The ZTE Warp 4G uses a decent but not stellar camera with an 8MP sensor and LED flash. The Phone Camera app offers many settings, features and shooting modes. Image sizes range from VGA resolution (640×480) up to 8 megapixels (3,200×2,400). There are also manual white balance, ISO, exposure, contrast and saturation adjustments. Warp boasts 16 scene modes (not counting normal ones), such as Macro, HDR, Burst and Panorama, to name a few.
Under bright sunlight, Warp 4G quickly took photos (in a second), and the orange, yellow, and green of the autumn leaves glowed brightly. However, the details were not as clear as I would like to see. Wharpe was quick enough to shoot snapshots of poor children.
In the room, the visualization of the phone was a bit difficult. I noticed that my still life photos were dark and had blurry details. Camera autofocus couldn’t fix so quickly on subjects that were often translated into blurred images.
With a sizzling monitor like the Boost Warp 4G, you can hope that this smartphone will offer stunning program performance. Sorry, you were wrong. Under the hood of the Warp 4G is a smart, but not fast, 1.2GHz dual-core Snapdragon 400 processor paired with 1GB of RAM. Although this mobile computing platform allows the phone to solve basic tasks, with modern chips such as Snapdragon 800 and 600, power Galaxy Note 3 (2.3 GHz Snapdragon 800, 3 GB RAM), Galaxy S4 (Snapdragon 600, 2GB RAM) and HTC One (Snapdragon 600, 2GB of RAM).
Even last year’s Galaxy S3, which has a slower dual-core Snapdragon S4 Plus and 1.5GHz and 2GB of RAM, is picking up more bang for processing. As a result, Warp 4G came across a benchmark, noting a low Quadrant score of 4,868. The non-invasive display of the 245.2 MFLOP (multi-threaded) Linpack phone is also disappointing. This means that in anecdotal use, this device was not overtly humble, it simply did not launch applications and widgets, or flipped through the menu screens at an instant speed that I felt on true flagship superphones.
I tested Warp 4G on the Boost CDMA network in New York, which really fixed the piggy bank on Sprint’s cellular infrastructure. ZTE says Warp 4G has noise-canceling technology from Qualcomm, the people behind the ubiquitous Snapdragon processors. Indeed, on my test calls, the people with whom I spoke reported that my voice was heard loud and clear. They could still tell that I was talking to them from my cell phone, but could not detect any artifacts, spikes, or static while I was talking.
In the end, I found that the Warp earpiece didn’t get very loud, even when I dialed it to its maximum. Similarly, the speakers lacked significance, and subscribers noticed a significant decrease in sound quality, even when I was in close quarters with a Warp mouthpiece.
Sample call quality ZTE Warp 4GListen now:
A real 4G phone, ZTE Warp 4G can connect to an LTE data network (really Sprint). Although Sprint has not officially confirmed that its LTE service is up and running in New York, where I tested Warp, I was still able to capture the signal.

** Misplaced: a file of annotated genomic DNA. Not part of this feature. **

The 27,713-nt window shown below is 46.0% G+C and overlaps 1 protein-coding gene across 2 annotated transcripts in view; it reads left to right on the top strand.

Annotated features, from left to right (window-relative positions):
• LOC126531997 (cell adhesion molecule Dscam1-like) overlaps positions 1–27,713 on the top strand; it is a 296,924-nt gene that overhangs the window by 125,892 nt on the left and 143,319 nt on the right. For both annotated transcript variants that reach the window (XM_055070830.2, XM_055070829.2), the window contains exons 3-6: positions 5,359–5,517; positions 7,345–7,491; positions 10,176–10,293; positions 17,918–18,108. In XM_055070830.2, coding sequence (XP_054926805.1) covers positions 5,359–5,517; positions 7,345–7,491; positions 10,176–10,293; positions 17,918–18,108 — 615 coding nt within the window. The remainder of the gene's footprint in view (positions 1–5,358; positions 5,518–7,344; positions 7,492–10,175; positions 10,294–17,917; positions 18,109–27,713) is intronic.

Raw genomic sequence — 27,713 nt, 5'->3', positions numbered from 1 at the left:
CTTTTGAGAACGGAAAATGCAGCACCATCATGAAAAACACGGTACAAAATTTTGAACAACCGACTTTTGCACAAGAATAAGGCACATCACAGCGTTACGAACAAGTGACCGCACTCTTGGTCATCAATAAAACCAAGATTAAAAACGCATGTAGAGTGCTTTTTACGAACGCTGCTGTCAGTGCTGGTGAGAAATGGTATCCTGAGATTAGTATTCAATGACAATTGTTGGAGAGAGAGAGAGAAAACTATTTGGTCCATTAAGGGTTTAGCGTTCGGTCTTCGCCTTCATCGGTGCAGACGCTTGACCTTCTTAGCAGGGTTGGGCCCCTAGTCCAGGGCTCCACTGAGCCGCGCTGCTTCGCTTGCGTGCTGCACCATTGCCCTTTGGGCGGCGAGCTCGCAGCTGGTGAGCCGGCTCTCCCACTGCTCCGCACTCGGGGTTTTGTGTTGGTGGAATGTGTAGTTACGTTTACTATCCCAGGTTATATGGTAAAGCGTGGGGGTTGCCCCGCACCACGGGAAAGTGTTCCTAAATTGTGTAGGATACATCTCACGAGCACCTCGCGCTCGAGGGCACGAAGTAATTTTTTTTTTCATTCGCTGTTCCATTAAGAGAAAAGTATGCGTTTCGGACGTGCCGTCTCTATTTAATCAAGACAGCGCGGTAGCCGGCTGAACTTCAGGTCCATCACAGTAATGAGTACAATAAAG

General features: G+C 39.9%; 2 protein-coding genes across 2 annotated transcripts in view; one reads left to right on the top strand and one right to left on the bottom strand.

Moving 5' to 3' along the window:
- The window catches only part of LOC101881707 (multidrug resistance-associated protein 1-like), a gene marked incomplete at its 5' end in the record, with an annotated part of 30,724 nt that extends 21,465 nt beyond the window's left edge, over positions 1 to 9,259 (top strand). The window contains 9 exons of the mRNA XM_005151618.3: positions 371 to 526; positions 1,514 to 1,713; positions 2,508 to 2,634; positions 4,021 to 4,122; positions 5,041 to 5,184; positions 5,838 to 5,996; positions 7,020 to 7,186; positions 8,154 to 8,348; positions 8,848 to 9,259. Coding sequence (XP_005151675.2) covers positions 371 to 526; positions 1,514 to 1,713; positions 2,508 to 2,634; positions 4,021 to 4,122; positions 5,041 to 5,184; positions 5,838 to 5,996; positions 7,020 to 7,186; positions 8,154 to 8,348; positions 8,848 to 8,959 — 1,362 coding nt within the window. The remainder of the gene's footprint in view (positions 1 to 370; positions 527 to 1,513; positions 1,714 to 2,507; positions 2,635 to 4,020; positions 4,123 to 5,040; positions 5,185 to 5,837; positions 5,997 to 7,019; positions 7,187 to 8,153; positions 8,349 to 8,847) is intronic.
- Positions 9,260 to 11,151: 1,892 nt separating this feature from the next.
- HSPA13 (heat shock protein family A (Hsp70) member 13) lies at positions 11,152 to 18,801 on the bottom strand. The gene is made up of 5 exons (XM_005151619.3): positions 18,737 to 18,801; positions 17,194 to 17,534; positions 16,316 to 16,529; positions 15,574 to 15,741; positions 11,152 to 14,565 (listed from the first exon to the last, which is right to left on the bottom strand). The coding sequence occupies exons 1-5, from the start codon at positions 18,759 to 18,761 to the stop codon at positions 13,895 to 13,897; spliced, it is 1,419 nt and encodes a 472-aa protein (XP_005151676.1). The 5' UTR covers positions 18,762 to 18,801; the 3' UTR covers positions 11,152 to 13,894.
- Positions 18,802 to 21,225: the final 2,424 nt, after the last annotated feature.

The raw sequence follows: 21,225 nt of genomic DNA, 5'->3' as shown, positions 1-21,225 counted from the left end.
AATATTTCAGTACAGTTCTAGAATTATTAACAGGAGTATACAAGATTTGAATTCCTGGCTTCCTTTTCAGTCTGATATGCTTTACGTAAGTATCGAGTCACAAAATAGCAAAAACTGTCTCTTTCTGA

As a matter of fact, I recorded fast data throughput over the phone, Warp absorbed bits averaging 15.8 Mbps. Download speeds were also nimble, averaging 4.9 Mbps.
ZTE dropped its 2070 mAh battery in Warp 4G; this is a relatively large capacity, given the modest components of the phone. The result – a mobile phone demonstrated impressive battery life on the CCTV Labs CCTV benchmark. During this grueling test that entails HD video playback until the battery and the device make a call, Warp 4G dropped the towel after 9 hours 3 minutes. For comparison, the Samsung Galaxy S3 didn’t last much longer than the same standard, 21 minutes away.
I must admit that when I first hit the $ 199 ZTE Warp 4G, I didn’t expect much from this mid-range Android. After all, most of the out-of-contract phones I’ve looked at least leave me uninspired. It was my experience with the Warp 4G’s precursor, also the original ZTE Warp.
When I wrapped my fingers around Warp 4G, I knew that times had changed. Not only did the device feel solid and well made, it also created a large 4.5-inch display and launched Android Jelly Bean. Having spent some time with Warp 4G confirmed my first impressions, especially when the phone showed long battery life and clean call quality.
That said, Warp 4G is not the best Boost Mobile smartphone. This honor belongs to the Samsung Galaxy S3 at $ 349 and its high price on the sticker. While this is undoubtedly an aging device, the S3 is a more capable phone thanks to its superior screen, faster processor and much better camera. It’s just too expensive.
Warp 4G, on the other hand, is the best choice in Boost for Android pennies. I would recommend it over $ 299 LG Optimus F7 any day that has nicer features but costs more. Although technically a 4G device, the F7 has problems with LTE signal capture during testing. The same goes for the less capable, splash-proof, but 4G is $ 149 Kyocera Hydro edge which only makes sense if you need a waterproof phone.